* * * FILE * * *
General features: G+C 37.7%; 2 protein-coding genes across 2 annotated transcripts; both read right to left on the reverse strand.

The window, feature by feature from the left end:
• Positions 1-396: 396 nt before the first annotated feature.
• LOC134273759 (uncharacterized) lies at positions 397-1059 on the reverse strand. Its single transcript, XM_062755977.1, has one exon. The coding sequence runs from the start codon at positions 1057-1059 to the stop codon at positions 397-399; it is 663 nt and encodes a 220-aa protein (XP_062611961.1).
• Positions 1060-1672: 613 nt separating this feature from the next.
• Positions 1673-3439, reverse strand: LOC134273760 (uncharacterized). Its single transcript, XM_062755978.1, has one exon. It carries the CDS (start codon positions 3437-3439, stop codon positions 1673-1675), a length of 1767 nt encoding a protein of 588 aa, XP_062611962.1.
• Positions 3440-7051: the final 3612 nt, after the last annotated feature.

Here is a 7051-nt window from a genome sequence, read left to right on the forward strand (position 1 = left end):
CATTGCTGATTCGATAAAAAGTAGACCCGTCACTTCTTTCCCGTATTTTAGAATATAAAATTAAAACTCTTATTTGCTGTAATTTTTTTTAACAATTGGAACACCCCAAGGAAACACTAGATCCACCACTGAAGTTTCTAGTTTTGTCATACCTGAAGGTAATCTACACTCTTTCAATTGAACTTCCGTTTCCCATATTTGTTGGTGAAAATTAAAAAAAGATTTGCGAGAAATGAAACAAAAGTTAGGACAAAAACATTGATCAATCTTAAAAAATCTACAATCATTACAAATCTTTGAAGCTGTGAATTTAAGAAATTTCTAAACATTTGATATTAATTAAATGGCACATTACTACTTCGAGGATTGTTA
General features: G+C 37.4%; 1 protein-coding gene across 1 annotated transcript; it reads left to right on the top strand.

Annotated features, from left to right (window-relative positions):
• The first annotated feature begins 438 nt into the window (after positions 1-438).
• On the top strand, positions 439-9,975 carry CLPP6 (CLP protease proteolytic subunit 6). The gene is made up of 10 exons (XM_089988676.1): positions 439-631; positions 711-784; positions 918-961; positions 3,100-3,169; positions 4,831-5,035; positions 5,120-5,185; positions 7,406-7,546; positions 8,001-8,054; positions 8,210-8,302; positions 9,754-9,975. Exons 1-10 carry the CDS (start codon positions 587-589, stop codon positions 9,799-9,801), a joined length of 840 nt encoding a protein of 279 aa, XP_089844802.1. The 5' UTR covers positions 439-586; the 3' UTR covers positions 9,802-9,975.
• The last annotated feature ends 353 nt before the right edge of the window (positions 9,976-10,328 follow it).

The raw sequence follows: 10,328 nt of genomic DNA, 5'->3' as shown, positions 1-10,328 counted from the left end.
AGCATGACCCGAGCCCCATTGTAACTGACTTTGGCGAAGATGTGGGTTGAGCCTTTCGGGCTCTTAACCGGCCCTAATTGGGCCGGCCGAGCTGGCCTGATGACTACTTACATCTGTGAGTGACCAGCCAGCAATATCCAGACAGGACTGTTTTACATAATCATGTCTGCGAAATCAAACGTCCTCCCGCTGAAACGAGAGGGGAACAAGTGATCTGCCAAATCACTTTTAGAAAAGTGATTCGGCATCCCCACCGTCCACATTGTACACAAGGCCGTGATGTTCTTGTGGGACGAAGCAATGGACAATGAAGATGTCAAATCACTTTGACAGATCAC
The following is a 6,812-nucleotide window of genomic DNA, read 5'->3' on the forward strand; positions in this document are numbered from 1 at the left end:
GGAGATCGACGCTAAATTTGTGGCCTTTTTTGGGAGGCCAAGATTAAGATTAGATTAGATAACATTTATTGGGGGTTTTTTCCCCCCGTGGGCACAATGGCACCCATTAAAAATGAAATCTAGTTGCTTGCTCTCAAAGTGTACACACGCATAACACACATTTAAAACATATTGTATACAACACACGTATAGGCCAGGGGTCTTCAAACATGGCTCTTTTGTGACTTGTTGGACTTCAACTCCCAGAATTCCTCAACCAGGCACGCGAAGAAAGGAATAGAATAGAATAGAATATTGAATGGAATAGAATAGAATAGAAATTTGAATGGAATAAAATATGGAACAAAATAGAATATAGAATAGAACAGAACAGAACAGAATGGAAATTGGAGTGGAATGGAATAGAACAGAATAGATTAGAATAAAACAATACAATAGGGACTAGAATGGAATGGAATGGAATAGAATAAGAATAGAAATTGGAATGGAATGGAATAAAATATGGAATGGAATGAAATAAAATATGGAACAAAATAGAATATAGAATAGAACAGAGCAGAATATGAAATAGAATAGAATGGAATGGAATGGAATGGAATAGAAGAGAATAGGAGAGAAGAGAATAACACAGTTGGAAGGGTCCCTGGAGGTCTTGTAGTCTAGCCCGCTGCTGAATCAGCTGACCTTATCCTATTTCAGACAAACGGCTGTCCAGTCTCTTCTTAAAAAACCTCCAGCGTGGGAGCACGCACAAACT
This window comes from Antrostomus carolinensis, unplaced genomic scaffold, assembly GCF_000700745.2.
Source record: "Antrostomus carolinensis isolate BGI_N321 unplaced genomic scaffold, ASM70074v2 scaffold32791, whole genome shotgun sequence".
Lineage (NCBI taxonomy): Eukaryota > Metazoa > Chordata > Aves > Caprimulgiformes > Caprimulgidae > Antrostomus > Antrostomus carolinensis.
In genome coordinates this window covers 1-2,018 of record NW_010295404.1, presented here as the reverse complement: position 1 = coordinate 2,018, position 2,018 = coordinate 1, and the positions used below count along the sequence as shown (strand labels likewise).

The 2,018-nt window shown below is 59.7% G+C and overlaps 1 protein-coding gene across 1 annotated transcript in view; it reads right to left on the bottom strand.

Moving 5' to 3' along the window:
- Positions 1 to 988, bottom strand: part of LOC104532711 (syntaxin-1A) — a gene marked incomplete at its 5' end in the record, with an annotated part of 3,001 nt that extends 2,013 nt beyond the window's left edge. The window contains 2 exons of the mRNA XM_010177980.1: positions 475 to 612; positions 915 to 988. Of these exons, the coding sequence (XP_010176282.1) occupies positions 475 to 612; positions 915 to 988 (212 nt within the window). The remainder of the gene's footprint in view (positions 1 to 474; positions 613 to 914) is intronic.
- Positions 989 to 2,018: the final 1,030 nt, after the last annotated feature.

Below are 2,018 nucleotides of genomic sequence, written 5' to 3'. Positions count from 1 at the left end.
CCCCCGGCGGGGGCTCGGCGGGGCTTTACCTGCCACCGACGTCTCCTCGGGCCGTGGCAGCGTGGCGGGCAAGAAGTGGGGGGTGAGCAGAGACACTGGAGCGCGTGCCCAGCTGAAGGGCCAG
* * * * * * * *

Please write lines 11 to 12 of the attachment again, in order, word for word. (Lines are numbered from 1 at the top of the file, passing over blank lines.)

Annotated features, from left to right (window-relative positions):
• The first annotated feature begins 438 nt into the window (after positions 1-438).